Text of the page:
By one of Britain's most gifted scientists: a magnificently daring and compulsively readable account of life on Earth (from the "big bang" to the advent of man), based entirely on the most original of all sources--the evidence of fossils. With excitement and driving intelligence, Richard Fortey guides us from the barren globe spinning in space, through the very earliest signs of life in the sulphurous hot springs and volcanic vents of the young planet, the appearance of cells, the slow creation of an atmosphere and the evolution of myriad forms of plants and animals that could then be sustained, including the magnificent era of the dinosaurs, and on to the last moment before the debut of Homo sapiens. Ranging across multiple scientific disciplines, explicating in wonderfully clear and refreshing prose their findings and arguments--about the origins of life, the causes of species extinctions and the first appearance of man--Fortey weaves this history out of the most delicate traceries left in rock, stone and earth. He also explains how, on each aspect of nature and life, scientists have reached the understanding we have today, who made the key discoveries, who their opponents were and why certain ideas won. Brimful of wit, fascinating personal experience and high scholarship, this book may well be our best introduction yet to the complex history of life on Earth. A Book-of-the-Month Club Main Selection With 32 pages of photographs From the Hardcover edition.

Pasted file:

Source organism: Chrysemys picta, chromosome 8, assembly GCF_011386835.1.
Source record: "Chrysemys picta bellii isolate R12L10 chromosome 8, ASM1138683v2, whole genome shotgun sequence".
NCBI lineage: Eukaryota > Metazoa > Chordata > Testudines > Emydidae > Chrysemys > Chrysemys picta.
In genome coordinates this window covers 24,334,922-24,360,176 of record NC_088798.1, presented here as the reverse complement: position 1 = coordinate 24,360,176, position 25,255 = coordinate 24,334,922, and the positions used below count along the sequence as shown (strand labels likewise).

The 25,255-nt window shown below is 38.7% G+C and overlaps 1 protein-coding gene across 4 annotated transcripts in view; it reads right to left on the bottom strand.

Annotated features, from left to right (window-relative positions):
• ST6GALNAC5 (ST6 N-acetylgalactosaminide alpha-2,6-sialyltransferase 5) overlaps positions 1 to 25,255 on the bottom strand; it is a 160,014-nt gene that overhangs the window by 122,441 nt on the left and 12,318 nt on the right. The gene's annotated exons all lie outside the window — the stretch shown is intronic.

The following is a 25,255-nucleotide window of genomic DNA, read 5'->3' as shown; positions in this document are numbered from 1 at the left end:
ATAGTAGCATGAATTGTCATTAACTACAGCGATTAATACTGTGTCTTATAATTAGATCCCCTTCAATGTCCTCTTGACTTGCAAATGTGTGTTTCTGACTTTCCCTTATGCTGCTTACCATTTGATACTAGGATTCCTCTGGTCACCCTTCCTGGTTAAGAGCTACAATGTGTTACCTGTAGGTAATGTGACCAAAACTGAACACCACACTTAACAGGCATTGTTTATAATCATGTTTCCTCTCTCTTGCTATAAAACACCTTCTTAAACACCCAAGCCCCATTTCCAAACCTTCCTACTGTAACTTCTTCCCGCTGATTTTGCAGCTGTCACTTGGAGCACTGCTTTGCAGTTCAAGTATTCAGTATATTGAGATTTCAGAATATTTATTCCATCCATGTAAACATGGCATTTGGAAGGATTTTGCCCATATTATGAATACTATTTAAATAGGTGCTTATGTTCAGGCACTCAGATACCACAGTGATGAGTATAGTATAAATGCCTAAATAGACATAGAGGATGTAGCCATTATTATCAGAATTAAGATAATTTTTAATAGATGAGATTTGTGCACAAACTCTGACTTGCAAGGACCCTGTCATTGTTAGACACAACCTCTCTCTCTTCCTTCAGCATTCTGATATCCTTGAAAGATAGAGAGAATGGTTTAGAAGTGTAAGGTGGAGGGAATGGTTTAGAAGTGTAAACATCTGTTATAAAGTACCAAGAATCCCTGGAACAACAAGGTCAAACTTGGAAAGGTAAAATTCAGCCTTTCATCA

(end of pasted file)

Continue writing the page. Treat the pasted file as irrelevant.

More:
Australopithecines, dinosaurs, trilobites--such fossils conjure up images of lost worlds filled with vanished organisms. But in the full history of life, ancient animals, even the trilobites, form only the half-billion-year tip of a nearly four-billion-year iceberg. Andrew Knoll explores the deep history of life from its origins on a young planet to the incredible Cambrian explosion, presenting a compelling new explanation for the emergence of biological novelty. The very latest discoveries in paleontology--many of them made by the author and his students--are integrated with emerging insights from molecular biology and earth system science to forge a broad understanding of how the biological diversity that surrounds us came to be. Moving from Siberia to Namibia to the Bahamas, Knoll shows how life and environment have evolved together through Earth's history. Innovations in biology have helped shape our air and oceans, and, just as surely, environmental change has influenced the course of evolution, repeatedly closing off opportunities for some species while opening avenues for others. Readers go into the field to confront fossils, enter the lab to discern the inner workings of cells, and alight on Mars to ask how our terrestrial experience can guide exploration for life beyond our planet. Along the way, Knoll brings us up-to-date on some of science's hottest questions, from the oldest fossils and claims of life beyond the Earth to the hypothesis of global glaciation and Knoll's own unifying concept of ''permissive ecology.'' In laying bare Earth's deepest biological roots, Life on a Young Planet helps us understand our own place in the universe--and our responsibility as stewards of a world four billion years in the making. In a new preface, Knoll describes how the field has broadened and deepened in the decade since the book's original publication.